Responses to Death in Chimpanzees and Other Mammals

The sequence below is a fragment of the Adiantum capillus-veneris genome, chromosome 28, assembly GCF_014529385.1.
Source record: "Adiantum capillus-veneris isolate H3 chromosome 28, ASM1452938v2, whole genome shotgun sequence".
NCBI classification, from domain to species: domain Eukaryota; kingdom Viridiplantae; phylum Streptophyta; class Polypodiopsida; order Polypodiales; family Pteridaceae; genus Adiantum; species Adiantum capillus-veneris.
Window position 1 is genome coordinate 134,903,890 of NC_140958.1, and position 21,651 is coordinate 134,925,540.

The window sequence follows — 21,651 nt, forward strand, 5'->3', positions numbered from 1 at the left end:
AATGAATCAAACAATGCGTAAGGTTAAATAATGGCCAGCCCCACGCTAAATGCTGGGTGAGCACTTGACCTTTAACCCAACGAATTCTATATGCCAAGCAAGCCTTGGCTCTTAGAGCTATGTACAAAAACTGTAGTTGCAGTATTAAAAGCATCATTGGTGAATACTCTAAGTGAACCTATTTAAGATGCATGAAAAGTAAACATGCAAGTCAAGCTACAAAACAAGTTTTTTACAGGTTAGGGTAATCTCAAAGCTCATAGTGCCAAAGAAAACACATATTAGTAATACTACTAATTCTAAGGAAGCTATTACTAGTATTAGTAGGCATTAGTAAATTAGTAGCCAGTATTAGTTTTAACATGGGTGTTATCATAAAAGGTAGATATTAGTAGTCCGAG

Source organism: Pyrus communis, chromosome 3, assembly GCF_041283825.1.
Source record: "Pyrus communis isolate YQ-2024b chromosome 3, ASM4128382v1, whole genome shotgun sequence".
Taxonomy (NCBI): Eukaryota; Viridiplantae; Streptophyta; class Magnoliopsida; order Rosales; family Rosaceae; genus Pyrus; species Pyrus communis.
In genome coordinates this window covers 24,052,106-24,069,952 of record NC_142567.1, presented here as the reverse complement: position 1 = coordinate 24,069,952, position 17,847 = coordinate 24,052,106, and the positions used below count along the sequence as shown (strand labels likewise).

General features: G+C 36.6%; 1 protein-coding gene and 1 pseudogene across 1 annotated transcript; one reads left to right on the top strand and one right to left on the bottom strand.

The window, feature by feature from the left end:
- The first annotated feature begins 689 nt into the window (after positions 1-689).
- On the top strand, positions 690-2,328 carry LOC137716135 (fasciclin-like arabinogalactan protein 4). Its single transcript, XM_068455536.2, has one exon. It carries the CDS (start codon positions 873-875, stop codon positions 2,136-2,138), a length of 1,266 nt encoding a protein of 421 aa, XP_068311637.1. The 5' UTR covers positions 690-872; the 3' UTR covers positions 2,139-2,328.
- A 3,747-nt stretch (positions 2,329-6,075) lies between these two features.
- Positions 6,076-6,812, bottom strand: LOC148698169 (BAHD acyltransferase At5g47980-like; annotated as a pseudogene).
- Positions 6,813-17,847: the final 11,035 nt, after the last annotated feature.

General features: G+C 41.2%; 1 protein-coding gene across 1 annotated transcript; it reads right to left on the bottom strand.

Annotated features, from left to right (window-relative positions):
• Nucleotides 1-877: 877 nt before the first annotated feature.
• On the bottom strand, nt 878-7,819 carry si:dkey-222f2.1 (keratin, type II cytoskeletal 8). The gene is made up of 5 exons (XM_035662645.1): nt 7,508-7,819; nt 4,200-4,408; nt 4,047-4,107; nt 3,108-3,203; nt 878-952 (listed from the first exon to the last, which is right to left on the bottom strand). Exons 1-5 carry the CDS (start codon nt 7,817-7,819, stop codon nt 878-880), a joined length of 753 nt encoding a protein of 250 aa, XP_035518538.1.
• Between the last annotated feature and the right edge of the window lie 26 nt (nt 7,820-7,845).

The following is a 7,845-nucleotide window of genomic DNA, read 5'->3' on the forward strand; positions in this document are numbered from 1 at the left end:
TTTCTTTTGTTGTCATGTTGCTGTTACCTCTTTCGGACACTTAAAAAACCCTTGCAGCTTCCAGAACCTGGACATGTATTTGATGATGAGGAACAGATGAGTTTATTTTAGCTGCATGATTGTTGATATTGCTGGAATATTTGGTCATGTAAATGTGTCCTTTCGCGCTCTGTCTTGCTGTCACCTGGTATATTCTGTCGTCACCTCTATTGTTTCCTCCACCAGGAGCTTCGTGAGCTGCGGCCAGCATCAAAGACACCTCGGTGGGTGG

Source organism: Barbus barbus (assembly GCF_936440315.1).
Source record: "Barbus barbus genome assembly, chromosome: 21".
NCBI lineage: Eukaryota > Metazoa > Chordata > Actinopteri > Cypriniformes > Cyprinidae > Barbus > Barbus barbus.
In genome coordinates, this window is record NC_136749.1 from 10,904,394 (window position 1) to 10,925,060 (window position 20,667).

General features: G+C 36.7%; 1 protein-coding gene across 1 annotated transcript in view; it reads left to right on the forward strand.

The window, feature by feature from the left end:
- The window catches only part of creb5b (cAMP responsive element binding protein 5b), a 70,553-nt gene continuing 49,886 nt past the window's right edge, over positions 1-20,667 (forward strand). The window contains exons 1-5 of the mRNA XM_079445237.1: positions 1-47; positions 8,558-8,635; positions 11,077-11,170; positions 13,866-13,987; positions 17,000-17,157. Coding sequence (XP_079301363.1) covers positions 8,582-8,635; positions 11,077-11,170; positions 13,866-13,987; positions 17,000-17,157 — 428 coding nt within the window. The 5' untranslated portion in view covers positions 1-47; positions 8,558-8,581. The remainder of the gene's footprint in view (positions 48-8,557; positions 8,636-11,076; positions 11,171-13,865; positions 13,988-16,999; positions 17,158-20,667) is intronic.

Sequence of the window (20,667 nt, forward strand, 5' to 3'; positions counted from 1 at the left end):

How non-human animals respond to dead or dying conspecifics, and what their responses may reveal about the extent to which a concept of “death” is present outside the hominin lineage, are questions currently generating intense scientific interest. Answers to these questions may help elucidate the evolutionary origins of a range of death-related psychological states and behaviours in our species, such as grief, mourning, understanding of mortality and mortuary practices. In addition, they raise welfare considerations in the case of captive animals, regarding the management of situations involving death or dying. I will describe a number of case studies from our closest evolutionary relatives, chimpanzees, together with a review of examples that have accumulated to date across a broad spectrum of mammalian species (including other primates, canids, ungulates, elephants, and cetaceans). Documented responses range from attending next to the deceased conspecific and vocal or behavioural indicators of distress, through focused curiosity directed at the body and active caretaking such as grooming, licking or carrying, to sexual behaviour and aggression. Drawing on this emerging body of evidence, I will explore what cues might elicit these responses, which factors might determine what combination of responses is exhibited, and what these may reveal about animals’ underlying psychological states. In doing so, I will present an emerging framework for interpreting such behavioural observations, and the care we need to take to neither overinterpret nor too easily dismiss them as being relevant to humans’ understanding of death.